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Product work


Product judgement

From Intercom (long-form but useful advice):
Also known as Product Intuition or Product Instinct or Product Taste, it is the idea that you can use your own judgment to (1) accurately predict what your customers need, want and value, and (2) design and ship the right solution for them.
 
To be a good product person, you need to have good product judgement to make better product decisions. But this area is subjective. You might have two people with strong judgement disagreeing with each other.
 
How do you know if you have a product judgement?
  • You're able to decide on a design solution that is best for customers because you understand how the features, flows and customer paths come together in the product
  • You're able to decide which features to work on and find the right balance of features to ship. Descope and prioritise where necessary to ensure the most valuable items get shipped out first
 

How to acquire product judgement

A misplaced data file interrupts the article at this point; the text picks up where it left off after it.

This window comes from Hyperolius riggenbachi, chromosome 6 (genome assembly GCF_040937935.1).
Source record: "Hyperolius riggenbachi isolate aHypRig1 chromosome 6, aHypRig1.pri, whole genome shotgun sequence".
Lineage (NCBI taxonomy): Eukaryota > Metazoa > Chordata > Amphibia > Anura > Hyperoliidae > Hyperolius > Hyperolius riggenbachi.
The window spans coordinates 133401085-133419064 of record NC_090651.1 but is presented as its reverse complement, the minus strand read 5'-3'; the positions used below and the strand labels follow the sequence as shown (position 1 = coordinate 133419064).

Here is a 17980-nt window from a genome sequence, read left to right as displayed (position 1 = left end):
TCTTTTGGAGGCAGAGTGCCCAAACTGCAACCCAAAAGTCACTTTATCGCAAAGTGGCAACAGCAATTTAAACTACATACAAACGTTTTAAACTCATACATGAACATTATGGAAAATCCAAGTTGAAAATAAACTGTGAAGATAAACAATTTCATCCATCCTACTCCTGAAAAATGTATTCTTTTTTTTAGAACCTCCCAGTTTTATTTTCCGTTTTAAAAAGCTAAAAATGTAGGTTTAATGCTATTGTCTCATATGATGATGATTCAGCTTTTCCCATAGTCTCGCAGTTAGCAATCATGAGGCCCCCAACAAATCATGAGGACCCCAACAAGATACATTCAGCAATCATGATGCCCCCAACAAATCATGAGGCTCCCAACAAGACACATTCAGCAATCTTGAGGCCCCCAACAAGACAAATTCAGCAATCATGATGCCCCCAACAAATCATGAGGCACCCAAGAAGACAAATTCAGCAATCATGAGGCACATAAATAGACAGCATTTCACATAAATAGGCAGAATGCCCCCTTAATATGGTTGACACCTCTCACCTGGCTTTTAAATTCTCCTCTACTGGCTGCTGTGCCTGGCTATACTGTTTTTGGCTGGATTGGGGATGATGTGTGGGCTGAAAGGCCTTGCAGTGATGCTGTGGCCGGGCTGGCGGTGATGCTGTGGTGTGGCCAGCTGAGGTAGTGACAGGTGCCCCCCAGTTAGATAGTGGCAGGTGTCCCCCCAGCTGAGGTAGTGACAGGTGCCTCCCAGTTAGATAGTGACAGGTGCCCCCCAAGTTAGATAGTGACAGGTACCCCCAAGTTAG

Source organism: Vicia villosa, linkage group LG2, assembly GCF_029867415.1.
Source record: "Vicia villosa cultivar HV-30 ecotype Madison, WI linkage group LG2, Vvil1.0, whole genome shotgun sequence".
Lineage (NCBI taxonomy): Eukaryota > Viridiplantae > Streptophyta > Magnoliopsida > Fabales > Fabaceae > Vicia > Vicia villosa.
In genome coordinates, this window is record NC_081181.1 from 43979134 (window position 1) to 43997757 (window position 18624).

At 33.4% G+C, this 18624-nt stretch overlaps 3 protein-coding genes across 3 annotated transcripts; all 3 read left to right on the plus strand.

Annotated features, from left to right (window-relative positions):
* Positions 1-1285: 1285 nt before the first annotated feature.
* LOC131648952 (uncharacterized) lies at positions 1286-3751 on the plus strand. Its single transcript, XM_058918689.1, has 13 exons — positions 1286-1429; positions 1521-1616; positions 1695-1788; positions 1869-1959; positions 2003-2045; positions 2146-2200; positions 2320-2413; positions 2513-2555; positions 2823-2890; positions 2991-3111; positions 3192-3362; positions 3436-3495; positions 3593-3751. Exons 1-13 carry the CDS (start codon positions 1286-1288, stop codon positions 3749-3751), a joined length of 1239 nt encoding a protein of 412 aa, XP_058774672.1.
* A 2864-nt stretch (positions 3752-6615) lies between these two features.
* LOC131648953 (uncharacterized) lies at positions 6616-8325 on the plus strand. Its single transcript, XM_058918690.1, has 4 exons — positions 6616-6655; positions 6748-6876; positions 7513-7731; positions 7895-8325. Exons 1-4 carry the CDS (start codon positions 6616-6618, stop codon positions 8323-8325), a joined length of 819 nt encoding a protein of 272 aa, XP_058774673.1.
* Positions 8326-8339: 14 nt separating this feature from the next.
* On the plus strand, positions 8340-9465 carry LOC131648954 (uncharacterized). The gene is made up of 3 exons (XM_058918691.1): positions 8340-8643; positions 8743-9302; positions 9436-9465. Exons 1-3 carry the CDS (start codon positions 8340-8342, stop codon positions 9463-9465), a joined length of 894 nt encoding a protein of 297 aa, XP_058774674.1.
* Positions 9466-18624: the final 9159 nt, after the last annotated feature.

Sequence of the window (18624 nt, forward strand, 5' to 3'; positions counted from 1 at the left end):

No one is born with product judgement. It takes time to build and strengthen a strong product judgement.
 
Some things don't change because they're rooted in human psychology. These things can be learned through case studies and good books, but it's still best to see them applied in real life by real customers.

Direct experiences with customers

  • Talk to your actual customers (new, existing, those who left) and observe them while they use your product. Do this often.
    • How they use your product
    • Their perception of your product
  • Indirect means don't work as well, e.g. feature requests, survey data, recordings or reports from your customer success or sales team. You must talk to the customers yourself to get the best judgement
 

Use the product yourself

  • Deeply understand the product yourself - how all the flows come together and supposed to work. When you do, you can better understand what your customers are trying to do
 

Domain knowledge

No one can have strong product judgement on all products as it's very domain/industry-specific.
 
Even though some (similar) domain knowledge can be transferable, you should still know your limits so you can quickly build up your product judgement on the new product.

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